I’m not quite sure how I had managed to avoid the Indian Postal Service until today. I didn’t realize I was missing one of India’s greatest bureaucracies in action.
Normally when I have to mail a letter, Daniel can send it from work. But I wanted to mail some presents to friends in the UK and I figured it was a little more complicated so I should do it myself. Of course, I’m really a fool for assuming that something more complicated would be a better task to take on.
I arrived with my lovingly packed presents in hand. The presents themselves represented one of my favorite things about India: they were two unique hand-made gifts and I’d wrapped them in a beautiful hand-painted yellow wrapping paper made from recycled paper. But my I-Love-One-of-A-Kind-Amazing-Things-Made-In-India joy for my presents was soon mockingly destroyed by the fact that India’s own postal service wanted to crush my spirit.
I tentatively walked into the Post Office, or, more accurately, what looked like an abandoned building. Confused by the darkened hallway, I walked up to the only window I could find. Heavy wooden shutters were open onto a window with heavy wooden bars. The only large opening in these bars was well below my height (clearly, and understandably, made for small Indian women), so I ducked my head down and said hello. The representative looked back at me, amused. He seemed delighted by the fact that a gangly white person in a kurta had to be so uncomfortable to talk to him.
“I’m trying to mail two packages to the UK. I want to use the regular Indian Postal Service.”
“No Indian Postal Service now ma’am.”
“Why not?” I replied
“Ma’am, Postal Service only until 2pm”
“Oh, you mean it won’t go out until 2pm tomorrow?”
“No, we do not process after 2pm. You can only do Speed Mail now, but its ok because then you can track it. Look at the sign.”
I looked over to my right at a large red sign that indeed had a whole listing of times for different services. Of course, you wouldn’t know these times unless you were standing in this particular post office. And, of course, it also made no sense. Why couldn’t they process their own mail system after 2pm? I decided to not ask these kinds of questions to a man sitting with a ledger instead of a computer. In fact, when I looked behind him stack upon stack of dusty old ledgers sat haphazardly as if they’d been there a lifetime.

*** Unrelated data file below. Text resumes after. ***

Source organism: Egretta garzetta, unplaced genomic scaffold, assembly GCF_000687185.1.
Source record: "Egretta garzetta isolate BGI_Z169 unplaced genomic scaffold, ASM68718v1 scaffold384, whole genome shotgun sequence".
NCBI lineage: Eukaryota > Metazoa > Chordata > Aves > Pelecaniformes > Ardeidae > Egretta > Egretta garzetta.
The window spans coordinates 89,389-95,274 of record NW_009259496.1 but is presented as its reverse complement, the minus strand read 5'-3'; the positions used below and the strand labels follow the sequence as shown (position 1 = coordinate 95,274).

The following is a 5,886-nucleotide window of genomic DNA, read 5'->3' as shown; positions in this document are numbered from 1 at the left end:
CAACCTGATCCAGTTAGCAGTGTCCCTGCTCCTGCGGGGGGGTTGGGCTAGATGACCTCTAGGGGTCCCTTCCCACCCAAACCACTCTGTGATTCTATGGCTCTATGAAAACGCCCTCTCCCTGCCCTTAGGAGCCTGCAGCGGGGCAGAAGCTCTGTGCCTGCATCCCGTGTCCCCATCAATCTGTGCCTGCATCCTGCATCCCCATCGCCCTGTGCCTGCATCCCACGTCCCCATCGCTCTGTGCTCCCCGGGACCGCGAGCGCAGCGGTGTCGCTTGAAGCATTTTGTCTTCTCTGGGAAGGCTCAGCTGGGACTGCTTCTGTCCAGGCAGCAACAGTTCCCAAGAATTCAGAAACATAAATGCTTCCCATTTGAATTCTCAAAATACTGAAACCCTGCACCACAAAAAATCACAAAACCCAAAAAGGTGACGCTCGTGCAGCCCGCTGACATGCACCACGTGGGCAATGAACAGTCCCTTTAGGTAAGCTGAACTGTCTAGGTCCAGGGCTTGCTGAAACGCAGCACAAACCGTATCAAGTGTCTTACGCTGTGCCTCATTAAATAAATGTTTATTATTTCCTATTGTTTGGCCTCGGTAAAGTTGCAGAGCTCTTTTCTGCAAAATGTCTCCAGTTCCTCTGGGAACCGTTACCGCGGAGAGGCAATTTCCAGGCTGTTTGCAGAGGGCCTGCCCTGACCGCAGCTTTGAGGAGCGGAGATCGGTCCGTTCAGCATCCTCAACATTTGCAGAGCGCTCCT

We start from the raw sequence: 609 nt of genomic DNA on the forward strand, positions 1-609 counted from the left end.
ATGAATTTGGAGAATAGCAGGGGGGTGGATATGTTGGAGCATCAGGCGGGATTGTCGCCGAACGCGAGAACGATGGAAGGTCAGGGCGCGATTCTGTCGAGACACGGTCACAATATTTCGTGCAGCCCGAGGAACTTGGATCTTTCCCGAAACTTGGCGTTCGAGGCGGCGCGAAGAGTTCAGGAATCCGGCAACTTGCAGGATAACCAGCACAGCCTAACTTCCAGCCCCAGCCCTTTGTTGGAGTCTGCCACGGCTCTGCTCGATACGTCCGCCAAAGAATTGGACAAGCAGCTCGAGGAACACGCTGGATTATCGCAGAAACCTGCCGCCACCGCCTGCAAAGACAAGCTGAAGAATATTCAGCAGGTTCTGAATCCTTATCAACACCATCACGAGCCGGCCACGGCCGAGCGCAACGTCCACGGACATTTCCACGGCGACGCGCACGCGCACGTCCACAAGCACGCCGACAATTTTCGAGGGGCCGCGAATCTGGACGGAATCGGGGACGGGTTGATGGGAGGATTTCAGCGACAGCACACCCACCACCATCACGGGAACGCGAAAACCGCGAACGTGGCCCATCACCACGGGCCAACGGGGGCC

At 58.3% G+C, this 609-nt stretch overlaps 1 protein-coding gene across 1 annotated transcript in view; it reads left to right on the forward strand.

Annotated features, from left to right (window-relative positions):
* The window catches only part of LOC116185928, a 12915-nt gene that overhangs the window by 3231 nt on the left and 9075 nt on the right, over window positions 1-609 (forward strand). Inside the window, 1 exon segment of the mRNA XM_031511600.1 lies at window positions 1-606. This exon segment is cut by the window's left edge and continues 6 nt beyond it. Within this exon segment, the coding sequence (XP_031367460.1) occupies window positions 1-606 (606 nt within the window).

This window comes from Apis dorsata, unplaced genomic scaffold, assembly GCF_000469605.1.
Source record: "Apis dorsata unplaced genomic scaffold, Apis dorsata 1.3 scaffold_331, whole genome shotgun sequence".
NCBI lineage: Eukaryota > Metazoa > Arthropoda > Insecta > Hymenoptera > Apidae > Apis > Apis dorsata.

“Hand me the packages, I’ll weigh them to determine the cost.”
I did this and he started opening and looking through them- and not in a gentle way that indicated his love for artisanal wrapping paper (I know, I’m lame), but in a way that one would normally handle trash.
“Oh… sir… I… those are wrapped. They’re presents!”
“So…. You’re ripping the paper.”
“I just want to see what they are.”
“No, I’m just interested. What ”
I stood there, dumbfounded. He looked up and me and saw that I wasn’t amused so, as a gesture, he started to tape it all back together. With packing tape. I gave up trying to salvage my paper.
“Ok,” I responded, “So how much is it to send two packages to the UK?”
“Well if you send separate it is 900 rupees for each. If you send together it is 1,000 rupees. It is based on weight, you see.”
I didn’t really see. It made no sense. But I made the executive decision to send them together (the packages are going to two friends anyway, so I figured they’d see each other). My new friend told me to go outside and deal with a guy who would help me with my customs form.
Baffled as to why this would take place outside, a new man gestured for me to come towards him on the sidewalk, so I just went with it. I tried to explain that I’d need bubble wrap or paper or something to keep everything from breaking. But he wasn’t’ really listening.
I started to stare intently at what he was doing – what was he doing? He had taken what looked like a piece of burlap and was sewing it with a large needle and a piece of string. I couldn’t make out what he was creating. So I just stood there, in the street, where homeless people were sleeping and one child was urinating while a man from the post office sewed something together that apparently was needed for international packages. No one else seemed to think this was weird. To them, I was what was weird.
Finally it came together – he was sewing a sack to put everything in. Was this intended as my bubble wrap or buffer?
No, no it was not. This was my package. There’s no “International Mail Box” I was being given or even a padded envelope. I was required to send my packages via burlap-sack. Then handed me a customs form to fill out and I wrote in all the details and gave it back to him. He started sewing the customs form onto the parcel. I had to stifle a laugh. It was just too absurd. Really? Really? I’m standing on the street while a man sews a customs form onto my burlap parcel?
He handed it back to me and told me to go inside to pay. I went back to my original friend and gave him the package.
“It’ll be ok, right?” I said, hoping he might tell me about the greatness of ‘Speed Mail’.
“Ma’am, only God will tell.”
I guess in three to five business days I’ll know how the sack held up.